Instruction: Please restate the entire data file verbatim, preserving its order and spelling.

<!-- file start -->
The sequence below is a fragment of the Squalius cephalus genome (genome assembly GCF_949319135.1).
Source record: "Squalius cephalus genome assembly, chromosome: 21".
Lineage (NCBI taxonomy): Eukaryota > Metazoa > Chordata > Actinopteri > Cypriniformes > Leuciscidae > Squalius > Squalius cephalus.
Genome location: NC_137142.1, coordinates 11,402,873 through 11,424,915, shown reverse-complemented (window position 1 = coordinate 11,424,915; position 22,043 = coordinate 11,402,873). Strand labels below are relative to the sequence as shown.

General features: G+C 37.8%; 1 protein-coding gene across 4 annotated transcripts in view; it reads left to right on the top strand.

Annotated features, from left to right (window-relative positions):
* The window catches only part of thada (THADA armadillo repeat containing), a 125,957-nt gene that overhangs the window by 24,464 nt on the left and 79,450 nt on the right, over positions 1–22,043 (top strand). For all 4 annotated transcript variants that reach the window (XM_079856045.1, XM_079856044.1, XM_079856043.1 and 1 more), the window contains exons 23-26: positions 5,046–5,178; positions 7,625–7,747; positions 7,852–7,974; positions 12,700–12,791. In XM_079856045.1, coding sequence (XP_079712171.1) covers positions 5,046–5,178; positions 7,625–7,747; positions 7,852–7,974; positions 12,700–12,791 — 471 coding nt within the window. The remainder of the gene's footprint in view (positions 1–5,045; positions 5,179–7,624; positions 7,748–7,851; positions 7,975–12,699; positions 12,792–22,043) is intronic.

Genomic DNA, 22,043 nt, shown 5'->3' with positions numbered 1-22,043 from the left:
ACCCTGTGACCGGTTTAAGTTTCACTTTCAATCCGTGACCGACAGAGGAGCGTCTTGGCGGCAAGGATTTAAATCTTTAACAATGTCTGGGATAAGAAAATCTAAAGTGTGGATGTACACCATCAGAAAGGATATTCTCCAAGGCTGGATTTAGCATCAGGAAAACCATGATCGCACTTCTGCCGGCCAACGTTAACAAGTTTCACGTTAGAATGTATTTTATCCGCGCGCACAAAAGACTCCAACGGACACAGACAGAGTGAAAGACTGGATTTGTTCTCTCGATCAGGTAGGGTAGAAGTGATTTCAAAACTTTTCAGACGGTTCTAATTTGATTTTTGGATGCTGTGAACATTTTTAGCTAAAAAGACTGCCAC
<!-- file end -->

The sequence below is a fragment of the Squalius cephalus genome (genome assembly GCF_949319135.1).
Source record: "Squalius cephalus genome assembly, chromosome: 21".
Lineage (NCBI taxonomy): Eukaryota > Metazoa > Chordata > Actinopteri > Cypriniformes > Leuciscidae > Squalius > Squalius cephalus.
Genome location: NC_137142.1, coordinates 11,402,873 through 11,424,915, shown reverse-complemented (window position 1 = coordinate 11,424,915; position 22,043 = coordinate 11,402,873). Strand labels below are relative to the sequence as shown.

General features: G+C 37.8%; 1 protein-coding gene across 4 annotated transcripts in view; it reads left to right on the top strand.

Annotated features, from left to right (window-relative positions):
* The window catches only part of thada (THADA armadillo repeat containing), a 125,957-nt gene that overhangs the window by 24,464 nt on the left and 79,450 nt on the right, over positions 1–22,043 (top strand). For all 4 annotated transcript variants that reach the window (XM_079856045.1, XM_079856044.1, XM_079856043.1 and 1 more), the window contains exons 23-26: positions 5,046–5,178; positions 7,625–7,747; positions 7,852–7,974; positions 12,700–12,791. In XM_079856045.1, coding sequence (XP_079712171.1) covers positions 5,046–5,178; positions 7,625–7,747; positions 7,852–7,974; positions 12,700–12,791 — 471 coding nt within the window. The remainder of the gene's footprint in view (positions 1–5,045; positions 5,179–7,624; positions 7,748–7,851; positions 7,975–12,699; positions 12,792–22,043) is intronic.

Genomic DNA, 22,043 nt, shown 5'->3' with positions numbered 1-22,043 from the left:
ACCCTGTGACCGGTTTAAGTTTCACTTTCAATCCGTGACCGACAGAGGAGCGTCTTGGCGGCAAGGATTTAAATCTTTAACAATGTCTGGGATAAGAAAATCTAAAGTGTGGATGTACACCATCAGAAAGGATATTCTCCAAGGCTGGATTTAGCATCAGGAAAACCATGATCGCACTTCTGCCGGCCAACGTTAACAAGTTTCACGTTAGAATGTATTTTATCCGCGCGCACAAAAGACTCCAACGGACACAGACAGAGTGAAAGACTGGATTTGTTCTCTCGATCAGGTAGGGTAGAAGTGATTTCAAAACTTTTCAGACGGTTCTAATTTGATTTTTGGATGCTGTGAACATTTTTAGCTAAAAAGACTGCCAC